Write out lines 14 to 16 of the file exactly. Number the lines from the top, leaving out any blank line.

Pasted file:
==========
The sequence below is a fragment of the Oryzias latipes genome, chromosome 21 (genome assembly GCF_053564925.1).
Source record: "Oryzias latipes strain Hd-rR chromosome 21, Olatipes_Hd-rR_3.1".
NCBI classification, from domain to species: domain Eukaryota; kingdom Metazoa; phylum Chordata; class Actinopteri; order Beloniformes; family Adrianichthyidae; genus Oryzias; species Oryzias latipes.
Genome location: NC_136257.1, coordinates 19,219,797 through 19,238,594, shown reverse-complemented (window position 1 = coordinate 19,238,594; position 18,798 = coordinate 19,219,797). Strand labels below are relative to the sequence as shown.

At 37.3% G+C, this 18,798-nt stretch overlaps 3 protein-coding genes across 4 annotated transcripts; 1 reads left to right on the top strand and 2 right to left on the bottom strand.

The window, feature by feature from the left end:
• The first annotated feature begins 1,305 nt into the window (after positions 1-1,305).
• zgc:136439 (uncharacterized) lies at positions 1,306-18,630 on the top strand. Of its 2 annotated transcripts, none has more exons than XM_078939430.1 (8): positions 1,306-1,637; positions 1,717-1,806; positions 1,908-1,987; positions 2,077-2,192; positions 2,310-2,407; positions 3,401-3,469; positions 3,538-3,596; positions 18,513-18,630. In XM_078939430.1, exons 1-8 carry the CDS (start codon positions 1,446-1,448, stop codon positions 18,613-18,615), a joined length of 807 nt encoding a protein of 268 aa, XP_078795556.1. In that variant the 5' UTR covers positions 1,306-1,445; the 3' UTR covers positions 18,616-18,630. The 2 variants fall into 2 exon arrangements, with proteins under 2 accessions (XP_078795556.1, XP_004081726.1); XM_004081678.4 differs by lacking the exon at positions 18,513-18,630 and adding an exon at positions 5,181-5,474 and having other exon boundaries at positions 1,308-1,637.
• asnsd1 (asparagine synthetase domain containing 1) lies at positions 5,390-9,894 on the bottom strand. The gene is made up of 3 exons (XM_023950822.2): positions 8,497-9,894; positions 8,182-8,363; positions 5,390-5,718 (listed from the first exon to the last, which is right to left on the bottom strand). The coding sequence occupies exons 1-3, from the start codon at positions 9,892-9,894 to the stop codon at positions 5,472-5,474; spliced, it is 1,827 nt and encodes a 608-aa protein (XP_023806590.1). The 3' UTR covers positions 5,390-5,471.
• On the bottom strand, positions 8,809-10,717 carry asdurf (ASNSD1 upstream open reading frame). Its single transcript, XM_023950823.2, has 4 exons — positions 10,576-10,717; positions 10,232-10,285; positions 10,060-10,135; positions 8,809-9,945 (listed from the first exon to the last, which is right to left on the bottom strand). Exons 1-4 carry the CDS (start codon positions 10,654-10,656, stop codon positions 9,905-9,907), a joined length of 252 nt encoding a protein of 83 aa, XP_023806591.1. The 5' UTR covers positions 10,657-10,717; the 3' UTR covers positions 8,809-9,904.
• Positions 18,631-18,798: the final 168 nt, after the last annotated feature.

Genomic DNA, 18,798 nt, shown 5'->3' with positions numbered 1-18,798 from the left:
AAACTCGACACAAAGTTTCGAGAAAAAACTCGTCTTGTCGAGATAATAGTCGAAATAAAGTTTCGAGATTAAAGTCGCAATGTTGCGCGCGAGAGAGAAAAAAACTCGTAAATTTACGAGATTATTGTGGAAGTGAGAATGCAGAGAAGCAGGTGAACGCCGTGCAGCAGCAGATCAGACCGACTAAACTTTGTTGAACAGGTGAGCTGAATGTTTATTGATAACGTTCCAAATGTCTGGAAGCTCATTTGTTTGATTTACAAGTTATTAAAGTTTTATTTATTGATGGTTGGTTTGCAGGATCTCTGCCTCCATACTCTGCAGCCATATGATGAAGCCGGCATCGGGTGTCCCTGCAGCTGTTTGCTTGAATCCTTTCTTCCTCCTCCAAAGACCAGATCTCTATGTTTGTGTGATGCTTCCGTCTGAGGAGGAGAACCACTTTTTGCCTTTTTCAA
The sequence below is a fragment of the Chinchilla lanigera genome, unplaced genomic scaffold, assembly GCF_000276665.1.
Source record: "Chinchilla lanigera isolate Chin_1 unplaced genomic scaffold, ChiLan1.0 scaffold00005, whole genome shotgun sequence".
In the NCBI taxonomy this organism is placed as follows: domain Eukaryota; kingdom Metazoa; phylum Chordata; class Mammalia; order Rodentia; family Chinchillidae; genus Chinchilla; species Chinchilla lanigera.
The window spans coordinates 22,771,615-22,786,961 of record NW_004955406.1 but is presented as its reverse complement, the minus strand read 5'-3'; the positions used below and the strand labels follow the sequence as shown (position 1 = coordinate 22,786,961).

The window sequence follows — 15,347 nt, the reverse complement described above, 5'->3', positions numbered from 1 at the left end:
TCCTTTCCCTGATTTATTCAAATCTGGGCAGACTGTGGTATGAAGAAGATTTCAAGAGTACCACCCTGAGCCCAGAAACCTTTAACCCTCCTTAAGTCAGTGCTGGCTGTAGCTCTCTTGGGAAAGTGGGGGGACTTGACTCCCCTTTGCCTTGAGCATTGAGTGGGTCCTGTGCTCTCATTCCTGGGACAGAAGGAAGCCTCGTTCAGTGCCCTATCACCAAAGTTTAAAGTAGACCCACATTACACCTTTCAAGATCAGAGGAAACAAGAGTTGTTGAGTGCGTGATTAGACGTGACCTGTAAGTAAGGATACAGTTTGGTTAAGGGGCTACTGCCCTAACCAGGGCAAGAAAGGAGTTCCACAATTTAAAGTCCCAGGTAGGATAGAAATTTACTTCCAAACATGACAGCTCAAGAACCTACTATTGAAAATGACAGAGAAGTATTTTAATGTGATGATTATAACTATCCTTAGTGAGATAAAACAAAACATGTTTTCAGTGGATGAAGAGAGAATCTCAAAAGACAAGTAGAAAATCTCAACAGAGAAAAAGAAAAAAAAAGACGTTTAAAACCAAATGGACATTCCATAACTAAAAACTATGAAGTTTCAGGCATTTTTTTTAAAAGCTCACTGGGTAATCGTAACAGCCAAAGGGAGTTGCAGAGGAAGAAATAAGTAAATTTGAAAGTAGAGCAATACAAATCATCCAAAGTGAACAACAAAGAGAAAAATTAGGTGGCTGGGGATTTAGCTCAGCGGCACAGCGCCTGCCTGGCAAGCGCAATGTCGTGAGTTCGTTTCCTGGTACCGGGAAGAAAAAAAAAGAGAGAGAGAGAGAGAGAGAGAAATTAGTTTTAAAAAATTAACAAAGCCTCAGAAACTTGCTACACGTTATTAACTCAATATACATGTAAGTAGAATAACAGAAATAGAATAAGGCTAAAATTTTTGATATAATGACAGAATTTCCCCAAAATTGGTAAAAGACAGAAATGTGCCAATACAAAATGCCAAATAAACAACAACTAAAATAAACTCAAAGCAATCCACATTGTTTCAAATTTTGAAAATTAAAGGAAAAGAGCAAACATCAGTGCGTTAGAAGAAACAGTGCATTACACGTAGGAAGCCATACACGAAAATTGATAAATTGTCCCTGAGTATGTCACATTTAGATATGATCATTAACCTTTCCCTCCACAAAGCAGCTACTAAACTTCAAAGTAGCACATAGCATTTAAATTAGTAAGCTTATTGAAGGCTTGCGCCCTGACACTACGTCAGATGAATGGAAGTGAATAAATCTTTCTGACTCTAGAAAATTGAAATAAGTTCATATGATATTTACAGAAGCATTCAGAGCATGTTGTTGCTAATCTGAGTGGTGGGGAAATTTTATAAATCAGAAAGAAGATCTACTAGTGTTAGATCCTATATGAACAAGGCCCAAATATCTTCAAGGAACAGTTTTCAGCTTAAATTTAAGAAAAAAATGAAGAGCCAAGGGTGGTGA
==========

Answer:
The sequence below is a fragment of the Chinchilla lanigera genome, unplaced genomic scaffold, assembly GCF_000276665.1.
Source record: "Chinchilla lanigera isolate Chin_1 unplaced genomic scaffold, ChiLan1.0 scaffold00005, whole genome shotgun sequence".
In the NCBI taxonomy this organism is placed as follows: domain Eukaryota; kingdom Metazoa; phylum Chordata; class Mammalia; order Rodentia; family Chinchillidae; genus Chinchilla; species Chinchilla lanigera.